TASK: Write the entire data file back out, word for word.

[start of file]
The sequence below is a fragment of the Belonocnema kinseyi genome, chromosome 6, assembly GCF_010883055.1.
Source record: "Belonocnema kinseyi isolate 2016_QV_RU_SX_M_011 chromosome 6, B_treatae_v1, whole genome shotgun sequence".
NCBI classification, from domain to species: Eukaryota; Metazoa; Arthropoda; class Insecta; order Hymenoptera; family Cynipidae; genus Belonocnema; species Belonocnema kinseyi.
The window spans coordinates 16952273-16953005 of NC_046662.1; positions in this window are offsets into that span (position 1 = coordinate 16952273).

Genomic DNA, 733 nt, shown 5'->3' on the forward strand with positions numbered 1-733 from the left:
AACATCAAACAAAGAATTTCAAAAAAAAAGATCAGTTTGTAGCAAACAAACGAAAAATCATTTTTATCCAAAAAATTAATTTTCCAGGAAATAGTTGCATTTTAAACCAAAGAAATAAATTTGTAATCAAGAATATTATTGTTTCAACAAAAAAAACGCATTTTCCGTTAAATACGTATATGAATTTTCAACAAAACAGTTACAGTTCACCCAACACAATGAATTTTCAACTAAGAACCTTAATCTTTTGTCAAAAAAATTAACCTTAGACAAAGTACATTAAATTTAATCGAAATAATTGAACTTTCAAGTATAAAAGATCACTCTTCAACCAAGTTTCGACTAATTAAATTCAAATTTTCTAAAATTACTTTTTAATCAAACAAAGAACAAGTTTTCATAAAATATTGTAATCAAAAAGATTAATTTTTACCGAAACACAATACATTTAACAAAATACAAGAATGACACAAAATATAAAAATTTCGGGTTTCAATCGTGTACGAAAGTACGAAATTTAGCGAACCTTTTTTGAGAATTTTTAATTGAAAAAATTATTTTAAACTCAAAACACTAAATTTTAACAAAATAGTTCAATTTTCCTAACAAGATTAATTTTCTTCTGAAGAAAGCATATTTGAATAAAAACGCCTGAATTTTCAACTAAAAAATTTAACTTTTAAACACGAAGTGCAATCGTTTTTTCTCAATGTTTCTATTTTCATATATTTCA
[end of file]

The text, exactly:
The sequence below is a fragment of the Belonocnema kinseyi genome, chromosome 6, assembly GCF_010883055.1.
Source record: "Belonocnema kinseyi isolate 2016_QV_RU_SX_M_011 chromosome 6, B_treatae_v1, whole genome shotgun sequence".
NCBI classification, from domain to species: Eukaryota; Metazoa; Arthropoda; class Insecta; order Hymenoptera; family Cynipidae; genus Belonocnema; species Belonocnema kinseyi.
The window spans coordinates 16952273-16953005 of NC_046662.1; positions in this window are offsets into that span (position 1 = coordinate 16952273).

Genomic DNA, 733 nt, shown 5'->3' on the forward strand with positions numbered 1-733 from the left:
AACATCAAACAAAGAATTTCAAAAAAAAAGATCAGTTTGTAGCAAACAAACGAAAAATCATTTTTATCCAAAAAATTAATTTTCCAGGAAATAGTTGCATTTTAAACCAAAGAAATAAATTTGTAATCAAGAATATTATTGTTTCAACAAAAAAAACGCATTTTCCGTTAAATACGTATATGAATTTTCAACAAAACAGTTACAGTTCACCCAACACAATGAATTTTCAACTAAGAACCTTAATCTTTTGTCAAAAAAATTAACCTTAGACAAAGTACATTAAATTTAATCGAAATAATTGAACTTTCAAGTATAAAAGATCACTCTTCAACCAAGTTTCGACTAATTAAATTCAAATTTTCTAAAATTACTTTTTAATCAAACAAAGAACAAGTTTTCATAAAATATTGTAATCAAAAAGATTAATTTTTACCGAAACACAATACATTTAACAAAATACAAGAATGACACAAAATATAAAAATTTCGGGTTTCAATCGTGTACGAAAGTACGAAATTTAGCGAACCTTTTTTGAGAATTTTTAATTGAAAAAATTATTTTAAACTCAAAACACTAAATTTTAACAAAATAGTTCAATTTTCCTAACAAGATTAATTTTCTTCTGAAGAAAGCATATTTGAATAAAAACGCCTGAATTTTCAACTAAAAAATTTAACTTTTAAACACGAAGTGCAATCGTTTTTTCTCAATGTTTCTATTTTCATATATTTCA